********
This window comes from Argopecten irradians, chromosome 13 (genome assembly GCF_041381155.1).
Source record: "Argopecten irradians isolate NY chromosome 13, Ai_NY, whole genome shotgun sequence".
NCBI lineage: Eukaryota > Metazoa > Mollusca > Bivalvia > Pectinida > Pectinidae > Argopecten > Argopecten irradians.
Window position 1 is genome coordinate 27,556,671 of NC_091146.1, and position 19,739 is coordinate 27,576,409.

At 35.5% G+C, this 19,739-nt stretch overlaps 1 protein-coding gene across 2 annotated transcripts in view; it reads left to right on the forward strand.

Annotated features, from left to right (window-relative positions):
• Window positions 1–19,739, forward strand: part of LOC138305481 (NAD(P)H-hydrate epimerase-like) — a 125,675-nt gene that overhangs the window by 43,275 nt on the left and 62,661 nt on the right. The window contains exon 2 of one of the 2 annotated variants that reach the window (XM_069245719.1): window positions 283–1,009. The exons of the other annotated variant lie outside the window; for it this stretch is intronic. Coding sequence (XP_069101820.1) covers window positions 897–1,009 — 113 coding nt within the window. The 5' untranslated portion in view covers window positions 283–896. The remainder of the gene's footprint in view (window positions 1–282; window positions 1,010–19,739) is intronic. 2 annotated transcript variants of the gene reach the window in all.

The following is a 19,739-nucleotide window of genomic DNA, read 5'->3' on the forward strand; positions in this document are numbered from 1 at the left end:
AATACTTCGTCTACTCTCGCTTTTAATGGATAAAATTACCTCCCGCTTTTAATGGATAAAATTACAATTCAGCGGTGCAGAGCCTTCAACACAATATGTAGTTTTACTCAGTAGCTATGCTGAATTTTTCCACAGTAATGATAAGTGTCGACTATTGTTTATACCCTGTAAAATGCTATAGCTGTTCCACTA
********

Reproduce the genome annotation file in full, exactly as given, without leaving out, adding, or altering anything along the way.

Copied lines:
This window comes from Argopecten irradians, chromosome 13 (genome assembly GCF_041381155.1).
Source record: "Argopecten irradians isolate NY chromosome 13, Ai_NY, whole genome shotgun sequence".
NCBI lineage: Eukaryota > Metazoa > Mollusca > Bivalvia > Pectinida > Pectinidae > Argopecten > Argopecten irradians.
Window position 1 is genome coordinate 27,556,671 of NC_091146.1, and position 19,739 is coordinate 27,576,409.

At 35.5% G+C, this 19,739-nt stretch overlaps 1 protein-coding gene across 2 annotated transcripts in view; it reads left to right on the forward strand.

Annotated features, from left to right (window-relative positions):
• Window positions 1–19,739, forward strand: part of LOC138305481 (NAD(P)H-hydrate epimerase-like) — a 125,675-nt gene that overhangs the window by 43,275 nt on the left and 62,661 nt on the right. The window contains exon 2 of one of the 2 annotated variants that reach the window (XM_069245719.1): window positions 283–1,009. The exons of the other annotated variant lie outside the window; for it this stretch is intronic. Coding sequence (XP_069101820.1) covers window positions 897–1,009 — 113 coding nt within the window. The 5' untranslated portion in view covers window positions 283–896. The remainder of the gene's footprint in view (window positions 1–282; window positions 1,010–19,739) is intronic. 2 annotated transcript variants of the gene reach the window in all.

The following is a 19,739-nucleotide window of genomic DNA, read 5'->3' on the forward strand; positions in this document are numbered from 1 at the left end:
AATACTTCGTCTACTCTCGCTTTTAATGGATAAAATTACCTCCCGCTTTTAATGGATAAAATTACAATTCAGCGGTGCAGAGCCTTCAACACAATATGTAGTTTTACTCAGTAGCTATGCTGAATTTTTCCACAGTAATGATAAGTGTCGACTATTGTTTATACCCTGTAAAATGCTATAGCTGTTCCACTA